Sunday, February 27, 2011

Get your GREEN on with my Collard Greens Ribbons!

I'm always speaking about the various health benefits of greens and how in our SAD Standard Amercian Diet, we could really rev up the greens.
Our ancient ancestors would eat up to 6 pounds of leaves per day! Can you imagine eating a grocery bag full of greens daily? Few of us even eat the minimum USDA requirement of 3 cups of leafy greens per week. Greens are sexy so let's embrace them!

Dark green leafy vegetables are, calorie for calorie, perhaps the most concentrated source of nutrition of any food. They are a rich source of minerals (including iron, calcium, potassium, and magnesium) and vitamins, including vitamins K, C, E, and many of the B vitamins. They also provide a variety of phytonutrients including beta-carotene, lutein, and zeaxanthin, which protect our cells from damage and our eyes from age-related problems, among many other effects. Dark green leaves even contain small amounts of Omega 3 fats. They help to regulate blood sugar and break down fats, and cleanse the blood.
Perhaps the star of these nutrients is Vitamin K. A cup of most cooked greens provides at least nine times the minimum recommended intake of Vitamin K, and even a couple of cups of dark salad greens usually provide the minimum all on their own.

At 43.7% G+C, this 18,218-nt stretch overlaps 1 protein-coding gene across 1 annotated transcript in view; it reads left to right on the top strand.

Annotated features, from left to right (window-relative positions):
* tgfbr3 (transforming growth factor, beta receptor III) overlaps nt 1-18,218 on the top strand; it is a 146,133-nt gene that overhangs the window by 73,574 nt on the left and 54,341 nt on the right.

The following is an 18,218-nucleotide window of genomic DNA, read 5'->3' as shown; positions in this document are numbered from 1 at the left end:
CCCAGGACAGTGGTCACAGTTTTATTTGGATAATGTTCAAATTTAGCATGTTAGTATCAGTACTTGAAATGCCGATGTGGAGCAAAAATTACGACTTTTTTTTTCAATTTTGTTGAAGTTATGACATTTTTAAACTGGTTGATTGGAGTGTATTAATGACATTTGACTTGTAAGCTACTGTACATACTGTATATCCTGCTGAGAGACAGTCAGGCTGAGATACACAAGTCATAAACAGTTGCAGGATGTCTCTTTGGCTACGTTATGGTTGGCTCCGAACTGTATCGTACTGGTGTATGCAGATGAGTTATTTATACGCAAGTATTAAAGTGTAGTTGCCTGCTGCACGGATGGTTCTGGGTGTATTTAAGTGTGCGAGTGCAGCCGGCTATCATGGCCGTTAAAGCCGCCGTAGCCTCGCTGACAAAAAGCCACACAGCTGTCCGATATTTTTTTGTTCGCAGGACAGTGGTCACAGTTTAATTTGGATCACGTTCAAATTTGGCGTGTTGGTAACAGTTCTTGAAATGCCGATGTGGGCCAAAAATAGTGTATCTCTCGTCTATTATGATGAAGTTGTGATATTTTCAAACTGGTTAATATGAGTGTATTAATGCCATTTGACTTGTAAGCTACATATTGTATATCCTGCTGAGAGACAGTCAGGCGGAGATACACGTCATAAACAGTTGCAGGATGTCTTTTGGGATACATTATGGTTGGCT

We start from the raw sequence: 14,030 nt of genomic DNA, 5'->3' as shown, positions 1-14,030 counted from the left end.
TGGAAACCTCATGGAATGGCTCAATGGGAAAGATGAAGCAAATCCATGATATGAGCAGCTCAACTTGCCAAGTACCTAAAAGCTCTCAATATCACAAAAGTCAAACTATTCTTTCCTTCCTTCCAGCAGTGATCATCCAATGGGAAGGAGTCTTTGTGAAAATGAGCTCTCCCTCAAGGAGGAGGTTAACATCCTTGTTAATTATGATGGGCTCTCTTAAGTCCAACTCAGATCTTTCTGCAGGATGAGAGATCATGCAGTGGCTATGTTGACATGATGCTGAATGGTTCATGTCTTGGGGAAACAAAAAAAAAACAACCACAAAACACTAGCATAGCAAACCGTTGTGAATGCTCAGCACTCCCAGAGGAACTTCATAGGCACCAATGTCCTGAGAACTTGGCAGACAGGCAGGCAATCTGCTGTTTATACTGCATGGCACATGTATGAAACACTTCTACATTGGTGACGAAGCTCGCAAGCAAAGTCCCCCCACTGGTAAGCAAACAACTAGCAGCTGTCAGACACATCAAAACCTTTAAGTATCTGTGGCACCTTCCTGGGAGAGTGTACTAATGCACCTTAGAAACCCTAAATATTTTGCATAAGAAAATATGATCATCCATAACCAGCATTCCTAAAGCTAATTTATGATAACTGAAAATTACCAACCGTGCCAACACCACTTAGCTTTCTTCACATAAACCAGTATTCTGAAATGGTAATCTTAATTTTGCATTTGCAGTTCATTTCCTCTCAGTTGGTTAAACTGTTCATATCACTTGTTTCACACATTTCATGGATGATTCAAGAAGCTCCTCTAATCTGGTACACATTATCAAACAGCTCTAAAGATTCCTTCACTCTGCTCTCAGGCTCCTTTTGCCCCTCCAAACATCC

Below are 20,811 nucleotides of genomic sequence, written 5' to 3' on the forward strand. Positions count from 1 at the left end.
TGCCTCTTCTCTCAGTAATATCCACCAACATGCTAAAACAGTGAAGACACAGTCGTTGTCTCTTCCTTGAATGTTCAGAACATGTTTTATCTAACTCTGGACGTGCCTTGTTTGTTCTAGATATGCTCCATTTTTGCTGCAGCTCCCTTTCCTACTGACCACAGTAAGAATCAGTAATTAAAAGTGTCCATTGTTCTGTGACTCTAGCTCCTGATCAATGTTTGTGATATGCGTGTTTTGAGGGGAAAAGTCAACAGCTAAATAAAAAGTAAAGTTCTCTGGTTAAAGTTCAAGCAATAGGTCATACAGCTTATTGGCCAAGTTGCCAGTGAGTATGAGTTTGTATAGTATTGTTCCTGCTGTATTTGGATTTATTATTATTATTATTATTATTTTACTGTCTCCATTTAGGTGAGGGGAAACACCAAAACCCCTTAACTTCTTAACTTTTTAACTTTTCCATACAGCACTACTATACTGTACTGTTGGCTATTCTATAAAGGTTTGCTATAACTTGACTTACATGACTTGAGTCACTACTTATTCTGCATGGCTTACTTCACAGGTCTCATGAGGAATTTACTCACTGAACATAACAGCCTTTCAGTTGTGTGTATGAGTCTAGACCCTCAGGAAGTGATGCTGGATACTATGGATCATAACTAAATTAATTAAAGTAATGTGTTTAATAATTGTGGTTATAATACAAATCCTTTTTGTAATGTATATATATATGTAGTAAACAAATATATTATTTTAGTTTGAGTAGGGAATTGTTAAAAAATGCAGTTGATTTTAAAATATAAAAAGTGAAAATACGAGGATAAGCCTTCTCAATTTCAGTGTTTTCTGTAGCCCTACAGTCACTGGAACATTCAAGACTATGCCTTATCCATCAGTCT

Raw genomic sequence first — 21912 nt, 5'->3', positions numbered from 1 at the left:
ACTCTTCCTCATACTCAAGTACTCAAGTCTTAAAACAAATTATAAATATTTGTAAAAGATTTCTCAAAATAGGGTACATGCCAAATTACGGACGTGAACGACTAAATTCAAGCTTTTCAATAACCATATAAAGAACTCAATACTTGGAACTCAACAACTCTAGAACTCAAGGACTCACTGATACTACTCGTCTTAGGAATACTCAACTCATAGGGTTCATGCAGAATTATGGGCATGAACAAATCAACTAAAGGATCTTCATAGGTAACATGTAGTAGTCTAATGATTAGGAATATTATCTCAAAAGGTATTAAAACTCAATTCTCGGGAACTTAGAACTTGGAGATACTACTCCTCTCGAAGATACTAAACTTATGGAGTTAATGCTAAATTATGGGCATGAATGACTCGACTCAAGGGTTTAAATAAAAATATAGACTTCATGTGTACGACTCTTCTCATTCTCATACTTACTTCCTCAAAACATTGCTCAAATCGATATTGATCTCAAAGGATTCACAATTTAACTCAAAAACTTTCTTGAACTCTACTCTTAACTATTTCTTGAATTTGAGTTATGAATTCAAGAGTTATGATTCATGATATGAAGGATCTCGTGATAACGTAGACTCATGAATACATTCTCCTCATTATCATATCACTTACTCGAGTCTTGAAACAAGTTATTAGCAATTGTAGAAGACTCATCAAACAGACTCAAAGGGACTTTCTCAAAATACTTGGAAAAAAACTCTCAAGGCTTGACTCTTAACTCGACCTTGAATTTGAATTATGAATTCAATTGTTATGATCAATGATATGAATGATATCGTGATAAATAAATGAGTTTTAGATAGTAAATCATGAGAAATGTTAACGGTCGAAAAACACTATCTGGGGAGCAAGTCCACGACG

Vitamin K: (Pretty amazing stuff)

  • Regulates blood clotting
  • Helps protect bones from osteoporosis
  • May help prevent and possibly even reduce atherosclerosis by reducing calcium in arterial plaques
  • May be a key regulator of inflammation, and may help protect us from inflammatory diseases including arthitis
  • May help prevent diabetes
  • Vitamin K is a fat-soluble vitamin, so make sure to put dressing on your salad, or cook your greens with olive oil.

This collard green recipe I am sharing was featured on the Dr.OZ Show (during one of my guest appearances) as a healthy alternative to Southern Style collard greens.


Using a chiffonade technique to slice the greens into ribbons, speeds up the cooking process. These greens are at their best when cooked 5 minutes, sauteed in olive oil, they maintain more nutrients that way and the vibrant green color. This technique can be used on all types of robust greens- kale, mustards, etc.

Serves 4 (Prep time 10 minutes)

2 bunches collard greens
1 tbsp olive oil
sea salt (to taste)
2 crushed cloves garlic (optional)
crushed red pepper

Wash the greens thoroughly and chop off the end stems. Take 3 collard leaves at a time, stack them together and roll them up width-wise. Hold in place against the cutting board and make 1/4 inch slices through the collard roll and place inside a large bowl, continue cutting the remainder of the greens this way. When you are done you should have a heap of collard ribbons.

Heat a pan on medium high, add the olive oil and swirl the pan to cover the entire surface if you are adding crushed garlic place it in the pan now, cook for two minutes and add the collard greens. Sprinkle about 2 tbsp of water over the greens stir around and cover for 4-5 minutes. Remove the lid, sprinkle sea salt and crushed red pepper, then mix the greens again. Serve hot.

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